The call for volunteers

22nd April 2011 at 01:00

North Lanarkshire pupils' performance at the YouthLink awards reflects the importance the authority places on volunteering, says quality improvement officer Pauline O'Neill.

In addition to Jayne Copeland and Catherine Exposito, Zoe Shanks of Airdrie Academy took silver in the peer educator of the year category, for "exceptional work in school", particularly in support of vulnerable youngsters, and Nicole Foster of Coltness High in Wishaw was runner-up in the volunteer of the year category. She volunteers in a range of settings and is particularly committed to her work with ChildLine and the NSPCC.

"We were delighted to have two winners and two runners-up, in competition with all kinds of youth workers, not just school pupils," says Ms O'Neill. "It helps people see that we should celebrate achievement as attainment. Volunteering is a key aspect of our Achievement for All policy."

To raise the status of wider achievement in schools, including volunteering, North Lanarkshire has developed a very useful recording system, she says. "It was fairly easy to customise the management system SEEMIS to do the job. But we are sector-leading and it has generated a lot of interest."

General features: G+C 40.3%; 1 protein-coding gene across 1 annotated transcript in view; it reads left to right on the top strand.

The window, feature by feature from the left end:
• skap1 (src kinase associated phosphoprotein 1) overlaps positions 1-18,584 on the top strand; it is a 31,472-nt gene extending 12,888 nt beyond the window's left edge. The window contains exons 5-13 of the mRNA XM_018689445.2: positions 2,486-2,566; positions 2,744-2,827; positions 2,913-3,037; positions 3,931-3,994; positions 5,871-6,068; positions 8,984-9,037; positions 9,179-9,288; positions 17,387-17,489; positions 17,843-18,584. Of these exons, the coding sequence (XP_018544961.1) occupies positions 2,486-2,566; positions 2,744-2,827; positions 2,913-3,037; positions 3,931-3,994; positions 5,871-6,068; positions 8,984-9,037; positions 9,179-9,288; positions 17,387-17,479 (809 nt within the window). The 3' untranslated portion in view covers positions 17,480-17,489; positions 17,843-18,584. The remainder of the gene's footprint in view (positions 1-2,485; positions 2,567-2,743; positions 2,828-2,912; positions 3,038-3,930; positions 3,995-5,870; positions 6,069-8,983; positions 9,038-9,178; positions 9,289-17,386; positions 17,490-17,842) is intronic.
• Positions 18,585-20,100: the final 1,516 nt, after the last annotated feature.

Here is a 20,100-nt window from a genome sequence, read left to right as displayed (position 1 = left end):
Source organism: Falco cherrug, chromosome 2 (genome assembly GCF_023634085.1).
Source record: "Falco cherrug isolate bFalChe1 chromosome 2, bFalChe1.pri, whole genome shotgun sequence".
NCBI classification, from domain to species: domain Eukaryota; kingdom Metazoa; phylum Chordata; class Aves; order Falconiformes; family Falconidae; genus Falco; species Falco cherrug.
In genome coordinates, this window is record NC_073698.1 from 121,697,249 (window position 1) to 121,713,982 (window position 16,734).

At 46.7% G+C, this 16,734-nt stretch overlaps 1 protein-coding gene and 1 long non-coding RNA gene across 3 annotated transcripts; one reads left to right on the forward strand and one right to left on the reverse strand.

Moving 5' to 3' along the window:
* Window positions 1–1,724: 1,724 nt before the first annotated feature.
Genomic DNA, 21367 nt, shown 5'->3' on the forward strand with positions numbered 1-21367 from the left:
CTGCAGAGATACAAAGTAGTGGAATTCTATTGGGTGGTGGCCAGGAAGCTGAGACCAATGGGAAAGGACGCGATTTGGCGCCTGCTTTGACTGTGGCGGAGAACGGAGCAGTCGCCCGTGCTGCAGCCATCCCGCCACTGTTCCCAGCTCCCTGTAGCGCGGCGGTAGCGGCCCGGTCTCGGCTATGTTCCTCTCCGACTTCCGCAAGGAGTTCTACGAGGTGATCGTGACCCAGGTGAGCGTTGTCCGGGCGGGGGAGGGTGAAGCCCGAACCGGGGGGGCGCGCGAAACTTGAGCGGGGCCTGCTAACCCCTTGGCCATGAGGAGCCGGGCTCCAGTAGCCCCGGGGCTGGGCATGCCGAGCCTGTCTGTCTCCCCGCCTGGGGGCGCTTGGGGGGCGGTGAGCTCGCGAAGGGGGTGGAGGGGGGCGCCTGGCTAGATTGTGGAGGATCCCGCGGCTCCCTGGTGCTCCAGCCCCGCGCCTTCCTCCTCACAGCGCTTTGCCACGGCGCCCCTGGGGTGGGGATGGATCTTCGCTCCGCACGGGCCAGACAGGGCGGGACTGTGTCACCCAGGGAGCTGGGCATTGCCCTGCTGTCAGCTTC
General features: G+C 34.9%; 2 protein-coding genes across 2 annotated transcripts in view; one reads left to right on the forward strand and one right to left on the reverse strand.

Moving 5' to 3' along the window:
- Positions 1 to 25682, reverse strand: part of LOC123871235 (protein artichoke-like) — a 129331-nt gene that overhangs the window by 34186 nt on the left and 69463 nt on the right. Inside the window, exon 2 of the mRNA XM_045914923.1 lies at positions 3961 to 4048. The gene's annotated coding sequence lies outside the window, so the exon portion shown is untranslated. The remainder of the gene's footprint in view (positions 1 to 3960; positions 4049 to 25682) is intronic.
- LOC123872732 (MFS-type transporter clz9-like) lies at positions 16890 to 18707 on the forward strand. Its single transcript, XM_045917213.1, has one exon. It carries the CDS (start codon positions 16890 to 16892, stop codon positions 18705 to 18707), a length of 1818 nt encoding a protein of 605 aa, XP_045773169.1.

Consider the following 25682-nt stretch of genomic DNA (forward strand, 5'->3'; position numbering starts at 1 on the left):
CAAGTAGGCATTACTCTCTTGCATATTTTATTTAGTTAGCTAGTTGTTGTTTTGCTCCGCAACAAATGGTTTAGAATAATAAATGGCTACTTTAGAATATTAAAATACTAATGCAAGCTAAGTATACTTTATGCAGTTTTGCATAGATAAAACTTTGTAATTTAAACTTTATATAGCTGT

That system depends on someone in each school gathering the data on the numbers of pupils taking part in any of a dozen wider achievement national awards - Millennium Volunteer, John Muir, Prince's Trust, Diana, Young Scot, etc. It shows that Clyde Valley High has more pupils on these schemes than any other school, and that more than 1,000 pupils take part in them in secondary schools across the authority.

The next step is to develop a volunteering course and qualifications, says Ms O'Neill. "We are already talking to the Scottish Qualifications Authority. It is early days, but I would like to see those in place next session."

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